Apgar explains that the hog is a remarkably profitable animal, as it is headed to market in a matter of months after birth, and that virtually the whole animal is used either for food or as a component of numerous products for other industries. In the 1980s, the fat-free craze hurt the pork industry, as consumers' view of pork as a fatty food discouraged sales and considerably. The pork industry responded by engineering a meatier, leaner pig via breeding and diet. Thus, the modern-day hog achieves market weight (approximately 260 pounds, according to Apgar) more quickly, has a longer trunk (the portion of the body that pork chops, loin and bacon come from) and has less body fat than the pigs of yesteryear. Apgar tells us, too, that the nation's largest purchaser of pork products is retailer Walmart, and that the company dictates the wholesale price paid for hogs. Farmers, then, are placed into the role of "price takers," having to get their animals to market within the parameters of what the discount behemoth will pay them.

A staff member from the facility responsible for insemination of the female "gestation" animals (sows whose job it is to have one litter after the other) joins us to demonstrate the tools used for impregnation. The sex organ of the male hog is corkscrew shaped, as is the apparatus used to inseminate the females. One sperm sample from a worthy stud (based on his size, leanness and number of teats) can inseminate 12 to 14 sows, producing more than 100 offspring bearing his meaty likeness. The process is done artificially, but the females must be inspired into estrus again after they have given birth. As the animals are separated by sex and weight/age, females are "exposed" to a male that is placed in a run adjacent to theirs. Periodically, we are told, the motivating male must be replaced, as the sows tire of him and need a new romantic lead to generate the required level of porcine lust.

Next, we make our way with Apgar to the buildings where the hogs are housed. The piglets, only weeks old, are kept in a trailer and are startled at the sight of us. Apgar pulls one from the trailer and hands him over to a willing Kendall student. Pigs are more intelligent than the average dog, which is evident in the inquisitive expression of the piglet as he eyes the group. Dr. Apgar explains that each hog's ears are notched shortly after birth to indicate their birth month, lineage and future job within the system. They once used tags to record this information, but aggressive pigs will pull them out of their barn mates' ears when there is discord.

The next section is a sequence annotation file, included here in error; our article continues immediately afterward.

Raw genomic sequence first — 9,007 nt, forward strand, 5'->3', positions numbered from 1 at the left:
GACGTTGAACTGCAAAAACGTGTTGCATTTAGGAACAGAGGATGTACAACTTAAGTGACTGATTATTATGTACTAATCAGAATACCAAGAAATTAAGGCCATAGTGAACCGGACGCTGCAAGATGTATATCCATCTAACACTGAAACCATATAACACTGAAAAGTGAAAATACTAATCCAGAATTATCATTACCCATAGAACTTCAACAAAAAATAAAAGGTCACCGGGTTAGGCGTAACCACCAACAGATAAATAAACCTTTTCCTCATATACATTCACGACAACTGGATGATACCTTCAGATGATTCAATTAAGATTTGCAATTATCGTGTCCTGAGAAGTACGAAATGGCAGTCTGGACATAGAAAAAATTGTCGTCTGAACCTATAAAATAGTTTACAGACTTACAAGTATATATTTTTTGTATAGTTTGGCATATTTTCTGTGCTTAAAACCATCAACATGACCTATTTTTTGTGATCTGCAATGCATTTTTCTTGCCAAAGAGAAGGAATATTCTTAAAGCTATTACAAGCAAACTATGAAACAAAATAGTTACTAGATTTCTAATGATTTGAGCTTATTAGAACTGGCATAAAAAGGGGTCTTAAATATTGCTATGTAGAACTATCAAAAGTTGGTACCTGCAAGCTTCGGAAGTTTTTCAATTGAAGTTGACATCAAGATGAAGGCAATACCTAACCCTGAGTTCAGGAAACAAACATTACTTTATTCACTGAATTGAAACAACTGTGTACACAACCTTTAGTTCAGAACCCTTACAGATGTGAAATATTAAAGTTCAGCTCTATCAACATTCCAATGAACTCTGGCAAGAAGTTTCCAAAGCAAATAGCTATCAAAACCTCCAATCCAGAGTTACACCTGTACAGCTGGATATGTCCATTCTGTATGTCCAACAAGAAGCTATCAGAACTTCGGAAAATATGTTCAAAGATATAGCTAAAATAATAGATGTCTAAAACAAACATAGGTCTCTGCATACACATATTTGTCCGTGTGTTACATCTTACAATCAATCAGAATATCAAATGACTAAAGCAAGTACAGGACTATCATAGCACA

SIU's Gary Apgar (left) explains ear notching system

The larger buildings on the farm house the animals as they grow and put on weight. They are separated into sections, with each group getting larger as we get deeper into the building. Their feed is primarily corn-based, which helps to put weight on them within the desired timeframe. Live green foods, although they produce healthful properties in meat, are thought to be inefficient foods in commercial farming, as animals take much longer to achieve a desirable size on grass and the like.

Because pigs do not possess an internal body temperature regulation capacity as humans do, they will wallow in mud. Since these animals live on a concrete surface, they will roll in their own waste to achieve this surface "evaporative" cooling. The aroma of this plant is something I won't soon forget.

Adolescent pigs in the swine barn

Our final point on the swine tour is the farrowing center, where the gestation sows give birth. There are claw-like devices about the size of a large pig in each pen. These are restraints, we're told, to keep the mothers from rolling over on their babies. The pigs are so stout today that they can literally crush their newborns with a simple position change. There is a small tube hanging over each pen, which Apgar points out is a source of water to drip on the mother and provide some of that evaporative cooling. Gestation mothers have an average of eight-plus piglets per litter, and they can give birth every 4 to 5 months.

Part two | Part three